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http://cis.poly.edu/~gessiou/reports/metadata.pdf
  
 
(See also [[Past Selected Articles]])
 
(See also [[Past Selected Articles]])
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* '''[[Tools#Disk_Analysis_Tools|Disk Analysis]]''': [[EnCase]], [[SMART]], [[Sleuthkit]], [[foremost]], [[Scalpel]], [[frag_find]]...
 
* '''[[Tools#Disk_Analysis_Tools|Disk Analysis]]''': [[EnCase]], [[SMART]], [[Sleuthkit]], [[foremost]], [[Scalpel]], [[frag_find]]...
 
* '''[[Tools#Forensics_Live_CDs|Live CDs]]''': [[DEFT Linux]], [[Helix]] ([[Helix3 Pro|Pro]]), [[FCCU Gnu/Linux Boot CD]], [[Knoppix STD]], ...
 
* '''[[Tools#Forensics_Live_CDs|Live CDs]]''': [[DEFT Linux]], [[Helix]] ([[Helix3 Pro|Pro]]), [[FCCU Gnu/Linux Boot CD]], [[Knoppix STD]], ...
* '''[[Tools:Document Metadata Extraction|Metadata Extraction]]''': [[wvWare]], [[jhead]], [[Hachoir | hachoir-metadata]], ...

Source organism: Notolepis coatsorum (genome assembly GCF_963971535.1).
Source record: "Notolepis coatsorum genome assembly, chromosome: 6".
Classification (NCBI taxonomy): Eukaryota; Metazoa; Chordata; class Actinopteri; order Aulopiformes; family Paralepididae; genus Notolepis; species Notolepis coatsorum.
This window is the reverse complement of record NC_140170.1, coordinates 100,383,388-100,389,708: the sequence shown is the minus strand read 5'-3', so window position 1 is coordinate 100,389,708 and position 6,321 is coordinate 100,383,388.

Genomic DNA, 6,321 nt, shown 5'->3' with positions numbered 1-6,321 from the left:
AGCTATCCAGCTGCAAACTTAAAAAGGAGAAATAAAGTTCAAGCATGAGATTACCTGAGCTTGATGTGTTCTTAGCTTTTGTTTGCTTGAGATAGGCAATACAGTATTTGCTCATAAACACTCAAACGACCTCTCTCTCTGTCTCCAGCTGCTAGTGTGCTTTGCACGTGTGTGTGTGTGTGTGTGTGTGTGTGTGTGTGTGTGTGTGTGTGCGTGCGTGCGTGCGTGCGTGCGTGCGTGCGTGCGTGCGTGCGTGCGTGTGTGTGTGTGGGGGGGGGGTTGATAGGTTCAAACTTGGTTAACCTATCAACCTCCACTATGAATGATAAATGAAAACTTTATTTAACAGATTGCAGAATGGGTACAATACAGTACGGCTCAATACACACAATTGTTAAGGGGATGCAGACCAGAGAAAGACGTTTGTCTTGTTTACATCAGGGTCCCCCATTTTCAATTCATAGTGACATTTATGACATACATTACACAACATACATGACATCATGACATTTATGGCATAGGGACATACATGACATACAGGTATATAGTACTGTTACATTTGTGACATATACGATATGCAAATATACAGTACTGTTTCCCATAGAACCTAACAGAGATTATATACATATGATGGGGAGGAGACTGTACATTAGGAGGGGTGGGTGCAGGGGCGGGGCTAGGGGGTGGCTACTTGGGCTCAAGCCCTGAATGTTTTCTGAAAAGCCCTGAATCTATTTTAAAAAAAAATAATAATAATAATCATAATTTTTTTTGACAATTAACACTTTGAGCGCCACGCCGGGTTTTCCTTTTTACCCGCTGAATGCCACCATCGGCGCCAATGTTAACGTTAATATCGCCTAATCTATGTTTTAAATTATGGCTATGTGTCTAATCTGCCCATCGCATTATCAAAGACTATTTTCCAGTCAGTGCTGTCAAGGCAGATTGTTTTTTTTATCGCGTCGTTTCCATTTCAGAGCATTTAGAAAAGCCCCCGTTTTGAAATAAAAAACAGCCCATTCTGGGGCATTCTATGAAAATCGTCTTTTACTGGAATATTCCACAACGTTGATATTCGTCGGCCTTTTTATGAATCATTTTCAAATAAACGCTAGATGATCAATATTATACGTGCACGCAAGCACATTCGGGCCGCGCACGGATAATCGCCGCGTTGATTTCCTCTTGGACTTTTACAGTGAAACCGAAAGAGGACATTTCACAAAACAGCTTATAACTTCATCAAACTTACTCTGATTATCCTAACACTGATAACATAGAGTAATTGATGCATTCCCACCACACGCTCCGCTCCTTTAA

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* '''[[Tools:Document Metadata Extraction|Metadata Extraction]]''': [[wvWare]], [[jhead]], [[Hachoir | hachoir-metadata]], [[Photo Investigator]]...
 
* '''[[Tools:File Analysis|File Analysis]]''': [[file]], [[ldd]], [[ltrace]], [[strace]], [[strings]], ...
 
* '''[[Tools:File Analysis|File Analysis]]''': [[file]], [[ldd]], [[ltrace]], [[strace]], [[strings]], ...
 
* '''[[Tools:Network_Forensics|Network Forensics]]''': [[Snort]],  [[Wireshark]], [[Kismet]],  [[NetworkMiner]]...
 
* '''[[Tools:Network_Forensics|Network Forensics]]''': [[Snort]],  [[Wireshark]], [[Kismet]],  [[NetworkMiner]]...

Revision as of 13:38, 9 October 2013

This is the Forensics Wiki, a Creative Commons-licensed wiki devoted to information about digital forensics (also known as computer forensics). We currently list a total of 741 pages.